Google I/O Keynote Breakdown: Nexus Q, Nexus 7 Tablet, Android Jellybean
The bulk of the opening keynote of Google’s I/O conference is now over, and they’ve left us quite a bit to talk about. The search engine giant has announced several bids to increase their already impressive reach with the new Nexus Q streaming media device, as well as the Nexus 7 tablet, and all on top of a swanky new version of Android. It’s a good day to be a droid.
Nexus Q “Social Streaming Media Player”
The Nexus Q, Google’s shot at the Apple TV, is a small sphere-like streaming device that aims to help the TV and sound system you already have make use of any Android devices you also might already have in your home (so long as they’re running 2.3 or higher). The Nexus Q has 16GB flash memory, 1GB of RAM, and connects with your TV via HDMI, and also has an optical audio port and an Ethernet jack. The orb also comes with Wi-Fi, Bluetooth, and NFC support, runs Android 4.0 and even has its own built-in 25-watt amp to power any speakers it’s attached to. The point of all this, of course, is to allow users to “push” video content to your TV and speakers from any compatible Android device.
There are, of course, a few downsides, or at least mitigating factors. Unlike competitors like Roku and Apple TV, the Nexus Q only supports a handful of Google-owned services like Google Play Music, Google Play Movies and TV and YouTube. Google’s been quick to emphasize that the Nexus Q is intended to be “hackable” so you might be able to find 3rd party hacks to make up for the compatibility it lacks, but that’s bound to take some effort. The sleek little sucker isn’t exactly cheap either. You’ll have to part with $300 if you want one of these, and $400 if you’re interested in getting the set of speakers that are specially designed for it. It looks like Google really, really wants you to fall in love with its Google Play store, but at a price this high, that might be a little hard.
The Nexus 7 Tablet
Let’s just jump into the specs, shall we?
- Built by ASUS
- 7-inch, IPS display
- runs Android 4.1 Jellybean
- 1280 x 800 display
- quadcore tegra 3 processor
- 12-core GPU
- front-facing camera
- Wi-Fi, Bluetooth, NFC
- 9-hours of video play from battery, 300 hours on standby
- 340 grams (about .75 pounds)
- 8GB model for $199, 16GB for $249
- For a limited time, it comes with Transformers: Dark of the Moon, and a $25 credit for Google Play
You can order now and they ship mid-July. Overall thoughts: It seems like a super-charged Kindle Fire that runs actual Android. Definitely seems like super capable for a low-end tablet.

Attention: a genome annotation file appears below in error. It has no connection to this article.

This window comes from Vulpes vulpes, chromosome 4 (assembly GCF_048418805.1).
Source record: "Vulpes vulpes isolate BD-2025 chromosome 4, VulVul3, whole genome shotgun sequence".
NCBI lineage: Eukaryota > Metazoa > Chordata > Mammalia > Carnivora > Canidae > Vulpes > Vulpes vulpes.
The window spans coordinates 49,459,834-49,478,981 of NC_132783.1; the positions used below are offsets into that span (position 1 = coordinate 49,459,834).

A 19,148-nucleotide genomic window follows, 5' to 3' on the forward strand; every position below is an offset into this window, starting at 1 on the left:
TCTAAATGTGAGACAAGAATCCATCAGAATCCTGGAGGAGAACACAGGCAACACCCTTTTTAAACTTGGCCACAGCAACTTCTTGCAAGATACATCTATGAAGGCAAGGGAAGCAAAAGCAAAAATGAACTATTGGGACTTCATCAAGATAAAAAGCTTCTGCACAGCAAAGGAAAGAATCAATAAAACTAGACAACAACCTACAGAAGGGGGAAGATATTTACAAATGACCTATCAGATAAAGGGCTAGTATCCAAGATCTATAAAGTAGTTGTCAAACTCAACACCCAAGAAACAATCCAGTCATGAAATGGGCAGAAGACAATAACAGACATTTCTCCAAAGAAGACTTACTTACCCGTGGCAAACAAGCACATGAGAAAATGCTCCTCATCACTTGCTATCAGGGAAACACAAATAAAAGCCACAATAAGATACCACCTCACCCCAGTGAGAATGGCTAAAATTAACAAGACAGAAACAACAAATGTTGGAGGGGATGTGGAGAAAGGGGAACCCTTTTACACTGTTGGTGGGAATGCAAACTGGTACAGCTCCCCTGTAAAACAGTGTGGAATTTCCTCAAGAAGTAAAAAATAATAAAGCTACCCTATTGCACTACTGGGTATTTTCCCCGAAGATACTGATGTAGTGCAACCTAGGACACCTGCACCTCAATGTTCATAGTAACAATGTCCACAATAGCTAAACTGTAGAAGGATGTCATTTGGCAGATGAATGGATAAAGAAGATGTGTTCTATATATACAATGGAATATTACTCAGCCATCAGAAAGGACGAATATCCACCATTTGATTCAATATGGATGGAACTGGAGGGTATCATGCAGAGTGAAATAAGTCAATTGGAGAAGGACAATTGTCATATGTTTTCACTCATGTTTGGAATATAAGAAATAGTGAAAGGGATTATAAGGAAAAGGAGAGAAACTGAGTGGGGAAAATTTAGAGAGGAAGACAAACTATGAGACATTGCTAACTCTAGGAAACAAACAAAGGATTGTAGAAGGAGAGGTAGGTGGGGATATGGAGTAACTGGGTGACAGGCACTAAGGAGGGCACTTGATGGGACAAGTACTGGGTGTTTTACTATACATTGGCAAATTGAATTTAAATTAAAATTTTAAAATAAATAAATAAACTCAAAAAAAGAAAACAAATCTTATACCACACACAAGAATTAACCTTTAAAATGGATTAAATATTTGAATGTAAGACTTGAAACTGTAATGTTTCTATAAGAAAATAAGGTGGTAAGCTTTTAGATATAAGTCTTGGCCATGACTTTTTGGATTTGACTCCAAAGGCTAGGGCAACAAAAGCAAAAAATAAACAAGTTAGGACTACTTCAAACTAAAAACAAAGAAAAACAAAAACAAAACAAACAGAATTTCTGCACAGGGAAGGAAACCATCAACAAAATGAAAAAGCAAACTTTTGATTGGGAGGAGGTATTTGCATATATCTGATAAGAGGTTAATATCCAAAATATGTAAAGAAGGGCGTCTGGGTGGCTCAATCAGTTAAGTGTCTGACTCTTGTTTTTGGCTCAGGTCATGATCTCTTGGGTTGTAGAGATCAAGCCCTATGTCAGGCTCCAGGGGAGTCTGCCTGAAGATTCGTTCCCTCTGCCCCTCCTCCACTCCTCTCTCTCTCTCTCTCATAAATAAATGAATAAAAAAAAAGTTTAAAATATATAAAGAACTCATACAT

Android 4.1 Jellybean
- Android 4.1 features something called “Butter” which ups the framerate to 60fps to make everything feel “buttery smooth.”
- Voice typing is now available offline, no data connection required.
- The keyboard now features predictive functionality that will not only try to finish your words for you, but aim to guess at what word you might want to say next. Only English is on the table right now, but 18 more are coming down the pipe.
- The built-in camera app gets an interfacelift. You can now pinch to immediately review all the photos you’ve just taken, and swipe any you don’t want off the screen.
- A bunch of new notification functionality. A wealth of apps are getting notification functionality that allows users to interact with notifications and not have to open the actual apps. For example, users can now call people back from a button inside the “missed call notification,” email meeting attendees from the calender notification about said meeting, and more.
- Mobile search will now return a result which is basically a white card containing data from the Knowledge Graph. If you don’t like that, you can just swipe the result card to the side, and it’ll show the normal search results.
- Google Now, a feature which takes a look at your search history, calender, and other personal data and automatically provides you with information you might be interested in. For example, Google Now can figure out what your favorite sports team is from your searches, and will automatically give you information about scores, upcoming games, etc. In conjunction with maps, Google Now can help you do things like figure out when a bus or a train is arriving, figure out how long it’ll take you to walk somewhere and more. Could be promising if it works as well as they make it look.
- Google Play is picking up movies and TV, partnered with ABC, NBC, Paramount, Disney and Sony. It’s getting magazines too.
4.1 Jellybean will be coming as an OTA update in mid-July. The developer preview SDK is available now.